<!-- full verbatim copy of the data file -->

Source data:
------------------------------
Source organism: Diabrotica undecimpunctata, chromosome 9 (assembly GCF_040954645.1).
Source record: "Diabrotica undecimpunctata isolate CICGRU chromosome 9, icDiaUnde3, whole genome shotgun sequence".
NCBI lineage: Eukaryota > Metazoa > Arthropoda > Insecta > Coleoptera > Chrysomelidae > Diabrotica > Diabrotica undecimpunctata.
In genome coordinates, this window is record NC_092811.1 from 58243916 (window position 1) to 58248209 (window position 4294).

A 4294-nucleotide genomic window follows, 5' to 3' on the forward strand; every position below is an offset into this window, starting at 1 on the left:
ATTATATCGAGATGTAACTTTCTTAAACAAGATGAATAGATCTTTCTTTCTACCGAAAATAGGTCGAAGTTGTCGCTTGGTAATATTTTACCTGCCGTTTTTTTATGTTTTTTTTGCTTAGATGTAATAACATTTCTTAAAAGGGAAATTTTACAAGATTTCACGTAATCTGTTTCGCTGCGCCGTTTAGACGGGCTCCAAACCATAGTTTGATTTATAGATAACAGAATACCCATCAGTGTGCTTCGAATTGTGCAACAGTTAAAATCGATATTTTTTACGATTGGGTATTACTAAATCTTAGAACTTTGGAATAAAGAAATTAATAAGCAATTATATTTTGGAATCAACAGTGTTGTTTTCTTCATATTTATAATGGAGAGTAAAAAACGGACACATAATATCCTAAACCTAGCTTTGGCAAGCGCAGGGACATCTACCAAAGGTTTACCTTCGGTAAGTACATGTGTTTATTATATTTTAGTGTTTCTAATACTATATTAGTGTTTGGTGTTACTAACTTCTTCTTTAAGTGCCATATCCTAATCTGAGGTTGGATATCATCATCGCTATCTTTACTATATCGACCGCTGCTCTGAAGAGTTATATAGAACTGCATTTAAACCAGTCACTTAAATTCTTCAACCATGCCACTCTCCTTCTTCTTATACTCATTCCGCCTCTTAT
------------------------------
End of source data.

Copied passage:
Source organism: Diabrotica undecimpunctata, chromosome 9 (assembly GCF_040954645.1).
Source record: "Diabrotica undecimpunctata isolate CICGRU chromosome 9, icDiaUnde3, whole genome shotgun sequence".
NCBI lineage: Eukaryota > Metazoa > Arthropoda > Insecta > Coleoptera > Chrysomelidae > Diabrotica > Diabrotica undecimpunctata.
In genome coordinates, this window is record NC_092811.1 from 58243916 (window position 1) to 58248209 (window position 4294).

A 4294-nucleotide genomic window follows, 5' to 3' on the forward strand; every position below is an offset into this window, starting at 1 on the left:
ATTATATCGAGATGTAACTTTCTTAAACAAGATGAATAGATCTTTCTTTCTACCGAAAATAGGTCGAAGTTGTCGCTTGGTAATATTTTACCTGCCGTTTTTTTATGTTTTTTTTGCTTAGATGTAATAACATTTCTTAAAAGGGAAATTTTACAAGATTTCACGTAATCTGTTTCGCTGCGCCGTTTAGACGGGCTCCAAACCATAGTTTGATTTATAGATAACAGAATACCCATCAGTGTGCTTCGAATTGTGCAACAGTTAAAATCGATATTTTTTACGATTGGGTATTACTAAATCTTAGAACTTTGGAATAAAGAAATTAATAAGCAATTATATTTTGGAATCAACAGTGTTGTTTTCTTCATATTTATAATGGAGAGTAAAAAACGGACACATAATATCCTAAACCTAGCTTTGGCAAGCGCAGGGACATCTACCAAAGGTTTACCTTCGGTAAGTACATGTGTTTATTATATTTTAGTGTTTCTAATACTATATTAGTGTTTGGTGTTACTAACTTCTTCTTTAAGTGCCATATCCTAATCTGAGGTTGGATATCATCATCGCTATCTTTACTATATCGACCGCTGCTCTGAAGAGTTATATAGAACTGCATTTAAACCAGTCACTTAAATTCTTCAACCATGCCACTCTCCTTCTTCTTATACTCATTCCGCCTCTTAT